The Customer-Centric Insurance Company: Who is the Customer?

When we talk about Insurance companies moving to a “Customer-Centric” model, we often initiate a dialog around the topic: “Who is the Customer?”.

The point was driven home for me a few years ago in a conversation with my friend and industry veteran Bill Jenkins, co-founder of Agile Insurance Analytics and a former CIO of several insurance companies. Bill mentioned that for many insurance carriers who write business through Independent Agents, they are the Customer versus the Policyholder and the entire business revolves around making it easy for Independent Agents to do business with the carrier. In these insurance carriers, if you talk to any executive in the C-Suite and ask “Who is the Customer”, you’ll get a unanimous answer, “the Independent Agent.”

When we talk about Customer-Centric, however, we encourage a definition of “Customer” that is not absolutely literal. In fact, we recommend looking at any person who “touches” your business, internal or external, and to view them as if they were a Customer. That means expanding the definition of Customer to include, for instance: Independent Agents, Brokers, Producers, Claims Adjustors, Third-party Administrators, Appraisers, Customer Service Representatives, Underwriters, etc. At Return on Intelligence we use the term, Actors, for this expanded list of Customers. Actors is not a perfect term, but it helps to broaden the thinking beyond the traditional notion of Customer.

When businesses expand their definition of Customer, creating this broad list of Actors for their business, the discussion starts to move towards a) what is their expectation and experience of your business, b) how do you measure this, and c) how do you improve their experience over time. Leading edge technologies facilitate the interactions with these multiple Actors, and the result is that everyone who interacts with your business feels a level of personalization and operational efficiency, and over time their perception of your business as Customer-focused, increases. This leads to increased business, longer retention and lower acquisition costs. And that is why “the Customer-Centric Insurance Company” is just “good business”.

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The Customer-Centric Insurance Company: Rip & Replace?

Every insurance company has existing technologies that support the business functions of today, such as distribution, customer acquisition and servicing. These technologies may include websites, portals, mobile applications and web-based business applications. When moving towards a Customer-centric model, is it necessary to “rip & replace” existing technology, or is there an alternative approach to implement a solution?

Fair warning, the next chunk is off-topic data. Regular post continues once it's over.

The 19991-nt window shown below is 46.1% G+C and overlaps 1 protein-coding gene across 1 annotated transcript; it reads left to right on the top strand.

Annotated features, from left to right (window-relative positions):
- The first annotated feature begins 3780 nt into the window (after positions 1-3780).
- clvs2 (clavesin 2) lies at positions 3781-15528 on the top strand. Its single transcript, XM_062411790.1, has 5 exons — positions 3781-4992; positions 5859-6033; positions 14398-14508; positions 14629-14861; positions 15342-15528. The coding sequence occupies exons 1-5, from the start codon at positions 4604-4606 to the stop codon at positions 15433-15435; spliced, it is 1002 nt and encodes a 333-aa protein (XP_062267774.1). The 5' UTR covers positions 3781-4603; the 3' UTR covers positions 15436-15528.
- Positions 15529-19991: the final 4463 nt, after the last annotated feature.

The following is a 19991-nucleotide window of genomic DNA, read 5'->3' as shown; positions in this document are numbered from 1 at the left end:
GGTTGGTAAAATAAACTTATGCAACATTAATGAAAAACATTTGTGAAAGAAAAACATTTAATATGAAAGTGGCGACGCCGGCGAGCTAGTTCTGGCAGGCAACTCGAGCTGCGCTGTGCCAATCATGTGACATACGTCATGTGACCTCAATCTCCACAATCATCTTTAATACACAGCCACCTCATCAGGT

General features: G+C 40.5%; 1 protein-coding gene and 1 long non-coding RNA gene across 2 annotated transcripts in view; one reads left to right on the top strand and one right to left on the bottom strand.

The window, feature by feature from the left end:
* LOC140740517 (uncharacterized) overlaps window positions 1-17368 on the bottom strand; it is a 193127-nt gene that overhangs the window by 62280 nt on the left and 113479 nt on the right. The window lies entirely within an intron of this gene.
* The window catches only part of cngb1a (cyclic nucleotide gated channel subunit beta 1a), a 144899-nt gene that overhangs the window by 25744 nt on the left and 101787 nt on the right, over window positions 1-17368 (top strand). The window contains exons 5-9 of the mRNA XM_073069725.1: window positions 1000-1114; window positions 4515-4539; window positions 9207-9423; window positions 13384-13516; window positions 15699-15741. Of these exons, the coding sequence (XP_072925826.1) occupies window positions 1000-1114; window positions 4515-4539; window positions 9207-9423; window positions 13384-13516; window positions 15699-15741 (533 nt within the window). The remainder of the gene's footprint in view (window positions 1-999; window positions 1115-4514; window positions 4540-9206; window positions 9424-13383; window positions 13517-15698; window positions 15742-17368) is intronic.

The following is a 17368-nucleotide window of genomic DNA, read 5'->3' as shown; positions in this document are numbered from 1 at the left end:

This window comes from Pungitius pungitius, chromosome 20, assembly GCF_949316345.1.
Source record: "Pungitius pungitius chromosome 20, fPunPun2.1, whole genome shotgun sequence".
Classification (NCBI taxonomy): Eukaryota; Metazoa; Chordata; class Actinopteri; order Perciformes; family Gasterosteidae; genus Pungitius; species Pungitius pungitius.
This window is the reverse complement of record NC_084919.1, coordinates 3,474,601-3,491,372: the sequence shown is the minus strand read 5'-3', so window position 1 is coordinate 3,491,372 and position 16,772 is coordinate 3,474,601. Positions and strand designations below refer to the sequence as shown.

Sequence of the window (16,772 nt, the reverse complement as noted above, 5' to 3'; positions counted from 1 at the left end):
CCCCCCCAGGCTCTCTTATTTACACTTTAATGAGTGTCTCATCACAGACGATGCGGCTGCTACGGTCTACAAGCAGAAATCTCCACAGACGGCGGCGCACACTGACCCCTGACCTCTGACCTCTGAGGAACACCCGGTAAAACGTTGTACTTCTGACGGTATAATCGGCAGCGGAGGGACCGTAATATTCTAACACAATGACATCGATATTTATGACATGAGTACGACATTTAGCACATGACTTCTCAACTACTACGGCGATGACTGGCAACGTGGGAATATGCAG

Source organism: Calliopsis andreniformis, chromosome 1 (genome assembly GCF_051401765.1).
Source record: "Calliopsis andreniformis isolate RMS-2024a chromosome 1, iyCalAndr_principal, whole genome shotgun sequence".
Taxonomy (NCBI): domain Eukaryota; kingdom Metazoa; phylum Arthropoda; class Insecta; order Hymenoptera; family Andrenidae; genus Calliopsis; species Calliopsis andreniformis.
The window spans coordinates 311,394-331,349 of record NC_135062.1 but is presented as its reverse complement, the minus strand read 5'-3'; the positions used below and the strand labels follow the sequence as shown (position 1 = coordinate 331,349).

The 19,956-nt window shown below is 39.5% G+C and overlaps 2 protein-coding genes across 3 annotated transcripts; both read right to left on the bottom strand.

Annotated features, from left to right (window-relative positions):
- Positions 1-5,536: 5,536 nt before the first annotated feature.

In the majority of cases that we see, we strive to leverage existing infrastructure and to “surround” the existing technology with a platform, and incrementally migrate or retire systems and technologies that don’t fit into the “go forward” technology roadmap. Why? Because our objective is to minimize the disruption to the business, leverage existing technology expenditures, provide a clear migration path to a new Customer-centric architecture while minimizing implementation risk. Platforms are more flexible than custom development or specialized portal solutions because they provide the depth and breadth of functionality to execute a migration to a new Customer-centric environment without demanding that an insurance company “rip & replace” their existing investment.

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The Customer-Centric Insurance Company: Build versus Buy

As more and more insurance companies move from a Product-centric to a Customer-centric strategic focus, we’re often asked, is it better to build, i.e. custom develop front office solutions, or should the company buy, i.e. purchase a best of breed platform.

We typically recommend buying a best of breed platform because we see the benefits first hand: solutions tend to be more robust, can be deployed faster, are easier to maintain and scale.

Conversely, we have seen many insurance companies who develop their own applications end up with IT nightmares: data is inconsistent across applications, portals and point solution proliferate and the user experience suffers, IT cannot keep up with the demands of the business users and maintenance costs explode.

In our view, the choice is simple: for leading edge Customer-centric solutions, the choice is to Buy, not Build.

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